Let the Scriptures Speak

The Testing of Jesus (and Israel and Us)

The devil said to him, “If you are the Son of God,
command this stone to become bread.”
Jesus answered him, “It is written.
One does not live on bread alone.” (First Reading) 

A ritual offering of the first fruits and the diabolic testing of Jesus in the desert—what possible connection could there be between these two scenarios? Actually, the connection is profound and well worth pondering.

Deuteronomy 26 is one of the best places in the Bible to get an insight into the point and power of a simple religious ritual. Put yourself in the sandals of an Israelite of the late seventh century BCE. and ask yourself what you would be doing if you were carrying out the ritual expressed in these instructions. You would have gathered a basketful of the first fruits of the harvest—wheat, say, or barley—and you would be bringing it up to the Jerusalem Temple to present before one of the priests on duty. As you offer the basket, you say, “Today I acknowledge to the Lord, my God, that I have indeed come into the land which he swore to our fathers he would give us” (Deut 26:3).

It is a six-century flashback, and you are a descendant of Israelites who came into the land many generations ago. In this single gesture you are acknowledging that the very soil you farm is a gift of God in two ways. First, as creator, God made the earth and sustains its power to produce food in the form of plants. Second, as the redeemer of Israel from slavery in Egypt, God gave you the land as a place to live in freedom. In one acknowledgement you confess Yahweh as the God of nature (versus the baals of the Canaanites) and the Lord of history, the one who liberated and sustained your nation against its enemies. All this is summarized in the story of the Exodus that you recite as a “credo” in the next verses (Deut 26:3-9). Lastly, you link that story to your ritual gesture in the final words of your prayer: “Therefore, I have now brought you the first fruits of the products of the soil which you, O Lord, have given me” (Deut 26:10). Then you “make merry over all these good things which the Lord, your God, has given you” (Deut 26:11).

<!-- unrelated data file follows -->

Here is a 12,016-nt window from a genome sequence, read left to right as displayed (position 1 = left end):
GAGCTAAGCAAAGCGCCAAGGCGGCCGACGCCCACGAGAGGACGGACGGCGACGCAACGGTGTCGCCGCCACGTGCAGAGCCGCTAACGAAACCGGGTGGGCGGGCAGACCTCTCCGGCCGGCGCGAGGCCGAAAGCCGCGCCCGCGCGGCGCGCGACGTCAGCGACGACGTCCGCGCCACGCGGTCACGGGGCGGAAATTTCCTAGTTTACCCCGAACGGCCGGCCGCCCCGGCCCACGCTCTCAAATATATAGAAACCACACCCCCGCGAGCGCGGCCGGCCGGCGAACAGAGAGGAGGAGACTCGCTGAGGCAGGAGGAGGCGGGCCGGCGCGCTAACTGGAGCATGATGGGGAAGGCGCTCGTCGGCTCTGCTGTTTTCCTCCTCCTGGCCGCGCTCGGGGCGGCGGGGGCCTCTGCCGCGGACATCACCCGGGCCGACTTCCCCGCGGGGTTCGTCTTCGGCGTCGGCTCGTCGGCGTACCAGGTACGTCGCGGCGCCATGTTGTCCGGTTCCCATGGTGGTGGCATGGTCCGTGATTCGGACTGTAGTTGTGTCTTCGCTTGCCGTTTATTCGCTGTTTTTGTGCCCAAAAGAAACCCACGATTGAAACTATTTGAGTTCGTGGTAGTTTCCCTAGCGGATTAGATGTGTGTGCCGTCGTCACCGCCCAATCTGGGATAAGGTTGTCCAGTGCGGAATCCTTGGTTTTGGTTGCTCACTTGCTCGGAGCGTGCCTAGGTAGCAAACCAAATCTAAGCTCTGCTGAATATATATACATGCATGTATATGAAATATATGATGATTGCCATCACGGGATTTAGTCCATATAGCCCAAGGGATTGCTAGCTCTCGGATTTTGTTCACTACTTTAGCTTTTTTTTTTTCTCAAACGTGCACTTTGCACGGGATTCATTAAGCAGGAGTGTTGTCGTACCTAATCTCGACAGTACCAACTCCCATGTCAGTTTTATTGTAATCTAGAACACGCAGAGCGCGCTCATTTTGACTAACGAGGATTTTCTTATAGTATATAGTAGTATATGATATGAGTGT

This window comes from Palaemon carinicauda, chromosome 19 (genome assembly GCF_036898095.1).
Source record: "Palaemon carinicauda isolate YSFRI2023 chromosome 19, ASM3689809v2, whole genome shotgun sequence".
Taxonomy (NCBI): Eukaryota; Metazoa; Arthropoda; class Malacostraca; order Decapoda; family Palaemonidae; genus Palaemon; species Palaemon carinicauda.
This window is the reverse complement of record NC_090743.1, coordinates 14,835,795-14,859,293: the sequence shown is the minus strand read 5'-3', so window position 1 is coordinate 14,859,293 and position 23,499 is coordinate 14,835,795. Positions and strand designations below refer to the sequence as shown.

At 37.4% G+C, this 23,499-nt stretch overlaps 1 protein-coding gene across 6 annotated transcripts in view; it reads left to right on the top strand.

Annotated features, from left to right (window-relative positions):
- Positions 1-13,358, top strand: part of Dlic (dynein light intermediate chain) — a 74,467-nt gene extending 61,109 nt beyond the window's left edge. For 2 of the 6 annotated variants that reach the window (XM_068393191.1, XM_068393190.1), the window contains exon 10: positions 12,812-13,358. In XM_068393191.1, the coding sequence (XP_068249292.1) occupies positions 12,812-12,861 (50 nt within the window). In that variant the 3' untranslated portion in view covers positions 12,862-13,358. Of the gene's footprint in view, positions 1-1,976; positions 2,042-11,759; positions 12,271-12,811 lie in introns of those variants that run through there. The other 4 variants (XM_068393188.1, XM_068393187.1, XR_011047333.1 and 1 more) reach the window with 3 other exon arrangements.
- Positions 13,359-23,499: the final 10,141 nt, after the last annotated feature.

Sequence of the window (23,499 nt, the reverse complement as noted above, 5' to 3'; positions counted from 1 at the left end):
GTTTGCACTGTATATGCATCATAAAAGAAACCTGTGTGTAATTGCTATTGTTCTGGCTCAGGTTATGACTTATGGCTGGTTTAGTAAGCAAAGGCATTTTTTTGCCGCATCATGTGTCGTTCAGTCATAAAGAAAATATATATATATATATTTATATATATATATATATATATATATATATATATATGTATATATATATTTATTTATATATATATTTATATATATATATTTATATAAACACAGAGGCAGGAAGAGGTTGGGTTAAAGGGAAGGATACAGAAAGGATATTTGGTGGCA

This is what I mean by the genius of the ritual: in one action, with a few well chosen words, you worship God as God of nature (creator) and Lord of history (redeemer). Notice that this ritual and creed caps the presentation of the Deuteronomic Code (Deut 12-25), which spells out the covenant relationships between Israel and God. The ritual gesture underscores the foundation of those relationships in the initiatives of God as creator and redeemer.

When we come to the account of the testing of Jesus after forty days of fasting in the desert, we find that we are still in the ambiance of the book of Deuteronomy. Not only do the “forty days” recall the “forty years” of Israel's sojourn in the wilderness. All three of Jesus' responses to the devil's temptations are drawn from that story of Israel's testing in the desert (God's testing of Israel and Israel's testing of God) as told in Deuteronomy 6 through 8.

When the devil challenges Jesus to demonstrate his divine sonship by commanding stones to turn into bread, Jesus quotes Deuteronomy 8:3, “One does not live on bread alone”—which those who knew their Deuteronomy would complete with the words, “but by every word that comes from the mouth of the Lord.” When the devil offers Jesus all the kingdoms of the world if Jesus would worship him, Jesus paraphrases Deuteronomy 6:13, “You shall worship the Lord your God; him alone shall you serve.” When the devil shifts from temptations to arrogance to a temptation to presumption (if you are the Son of God, jump from the Temple parapet; God will surely protect you), Jesus quotes Deuteronomy 6:16, “You shall not put the Lord, your God, to the test.” Once we are in touch with the context of Deuteronomy, it becomes clear that Jesus is here pictured as reliving the story of Israel in the wilderness, and getting it right. The parallel (and contrast) extends even to the talk of sonship: “So you must realize that the Lord, your God, disciplines you even as a man disciplines his son” (Deut 8:5).

What is conveyed in the ritual of Deuteronomy 26 (First Reading) and in the testing account of Luke 4 (Gospel) is reflected powerfully in every Eucharistic celebration. In the Offertory we bring to the priest bread and wine, “fruit of the earth and work of human hands”—much like the Israelite enacting Deuteronomy 26. Then, in the blessing of the sacrament the fruits of the earth become the body and blood of the obedient Son, with whose self-giving sacrifice we identify as we join the Son's act of worship of the Father. Christian worship has not left behind the genius of its Israelite roots.

Dennis Hamm, SJ

Fr. Hamm is emeritus professor of the New Testament at Creighton University in Omaha. He has published articles in The Catholic Biblical Quarterly, The Journal Of Biblical Literature, Biblica, The Journal for the Study of the New Testament, America, Church; and a number of encyclopedia entries, as well as the book, The Beatitudes in Context (Glazier, 1989), and three other books.
 

**From Saint Louis University

Kristin Clauson